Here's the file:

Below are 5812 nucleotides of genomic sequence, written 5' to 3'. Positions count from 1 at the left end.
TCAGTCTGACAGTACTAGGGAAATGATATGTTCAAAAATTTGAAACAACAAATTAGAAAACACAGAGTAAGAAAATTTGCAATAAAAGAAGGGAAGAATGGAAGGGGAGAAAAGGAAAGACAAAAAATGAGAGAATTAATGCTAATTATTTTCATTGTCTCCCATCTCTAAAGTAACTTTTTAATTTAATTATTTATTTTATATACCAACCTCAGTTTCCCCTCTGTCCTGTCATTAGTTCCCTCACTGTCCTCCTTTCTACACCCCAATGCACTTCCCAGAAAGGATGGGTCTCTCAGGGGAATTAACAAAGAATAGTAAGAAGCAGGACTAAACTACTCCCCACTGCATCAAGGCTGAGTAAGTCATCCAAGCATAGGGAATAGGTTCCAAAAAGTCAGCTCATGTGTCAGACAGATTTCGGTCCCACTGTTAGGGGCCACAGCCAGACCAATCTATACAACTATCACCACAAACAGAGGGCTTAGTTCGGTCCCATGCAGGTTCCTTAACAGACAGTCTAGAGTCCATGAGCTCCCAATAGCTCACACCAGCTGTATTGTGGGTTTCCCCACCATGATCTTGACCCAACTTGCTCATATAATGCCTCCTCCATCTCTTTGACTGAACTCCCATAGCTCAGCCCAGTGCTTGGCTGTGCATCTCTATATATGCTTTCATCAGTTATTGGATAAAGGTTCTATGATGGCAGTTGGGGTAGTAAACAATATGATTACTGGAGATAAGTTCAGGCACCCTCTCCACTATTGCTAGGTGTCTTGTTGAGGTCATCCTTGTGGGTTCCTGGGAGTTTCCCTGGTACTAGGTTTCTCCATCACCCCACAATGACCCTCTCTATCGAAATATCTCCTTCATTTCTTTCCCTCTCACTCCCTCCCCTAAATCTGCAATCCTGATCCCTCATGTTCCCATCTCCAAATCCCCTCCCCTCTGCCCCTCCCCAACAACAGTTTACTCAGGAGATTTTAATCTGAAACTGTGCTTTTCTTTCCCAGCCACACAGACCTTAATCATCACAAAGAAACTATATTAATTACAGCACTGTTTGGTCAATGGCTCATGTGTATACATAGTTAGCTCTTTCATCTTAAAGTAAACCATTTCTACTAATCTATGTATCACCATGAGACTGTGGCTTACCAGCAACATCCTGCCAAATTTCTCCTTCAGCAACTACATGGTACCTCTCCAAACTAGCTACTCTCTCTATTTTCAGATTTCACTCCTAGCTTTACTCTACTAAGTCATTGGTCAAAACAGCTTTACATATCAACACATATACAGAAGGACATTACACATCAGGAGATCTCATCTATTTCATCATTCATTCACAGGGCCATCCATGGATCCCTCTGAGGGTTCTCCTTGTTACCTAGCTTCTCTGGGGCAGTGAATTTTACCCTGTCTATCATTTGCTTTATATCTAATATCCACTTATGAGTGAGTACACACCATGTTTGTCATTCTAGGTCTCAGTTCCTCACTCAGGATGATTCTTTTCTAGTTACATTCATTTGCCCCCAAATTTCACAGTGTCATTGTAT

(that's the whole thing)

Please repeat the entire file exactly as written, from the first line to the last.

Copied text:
Below are 5812 nucleotides of genomic sequence, written 5' to 3'. Positions count from 1 at the left end.
TCAGTCTGACAGTACTAGGGAAATGATATGTTCAAAAATTTGAAACAACAAATTAGAAAACACAGAGTAAGAAAATTTGCAATAAAAGAAGGGAAGAATGGAAGGGGAGAAAAGGAAAGACAAAAAATGAGAGAATTAATGCTAATTATTTTCATTGTCTCCCATCTCTAAAGTAACTTTTTAATTTAATTATTTATTTTATATACCAACCTCAGTTTCCCCTCTGTCCTGTCATTAGTTCCCTCACTGTCCTCCTTTCTACACCCCAATGCACTTCCCAGAAAGGATGGGTCTCTCAGGGGAATTAACAAAGAATAGTAAGAAGCAGGACTAAACTACTCCCCACTGCATCAAGGCTGAGTAAGTCATCCAAGCATAGGGAATAGGTTCCAAAAAGTCAGCTCATGTGTCAGACAGATTTCGGTCCCACTGTTAGGGGCCACAGCCAGACCAATCTATACAACTATCACCACAAACAGAGGGCTTAGTTCGGTCCCATGCAGGTTCCTTAACAGACAGTCTAGAGTCCATGAGCTCCCAATAGCTCACACCAGCTGTATTGTGGGTTTCCCCACCATGATCTTGACCCAACTTGCTCATATAATGCCTCCTCCATCTCTTTGACTGAACTCCCATAGCTCAGCCCAGTGCTTGGCTGTGCATCTCTATATATGCTTTCATCAGTTATTGGATAAAGGTTCTATGATGGCAGTTGGGGTAGTAAACAATATGATTACTGGAGATAAGTTCAGGCACCCTCTCCACTATTGCTAGGTGTCTTGTTGAGGTCATCCTTGTGGGTTCCTGGGAGTTTCCCTGGTACTAGGTTTCTCCATCACCCCACAATGACCCTCTCTATCGAAATATCTCCTTCATTTCTTTCCCTCTCACTCCCTCCCCTAAATCTGCAATCCTGATCCCTCATGTTCCCATCTCCAAATCCCCTCCCCTCTGCCCCTCCCCAACAACAGTTTACTCAGGAGATTTTAATCTGAAACTGTGCTTTTCTTTCCCAGCCACACAGACCTTAATCATCACAAAGAAACTATATTAATTACAGCACTGTTTGGTCAATGGCTCATGTGTATACATAGTTAGCTCTTTCATCTTAAAGTAAACCATTTCTACTAATCTATGTATCACCATGAGACTGTGGCTTACCAGCAACATCCTGCCAAATTTCTCCTTCAGCAACTACATGGTACCTCTCCAAACTAGCTACTCTCTCTATTTTCAGATTTCACTCCTAGCTTTACTCTACTAAGTCATTGGTCAAAACAGCTTTACATATCAACACATATACAGAAGGACATTACACATCAGGAGATCTCATCTATTTCATCATTCATTCACAGGGCCATCCATGGATCCCTCTGAGGGTTCTCCTTGTTACCTAGCTTCTCTGGGGCAGTGAATTTTACCCTGTCTATCATTTGCTTTATATCTAATATCCACTTATGAGTGAGTACACACCATGTTTGTCATTCTAGGTCTCAGTTCCTCACTCAGGATGATTCTTTTCTAGTTACATTCATTTGCCCCCAAATTTCACAGTGTCATTGTAT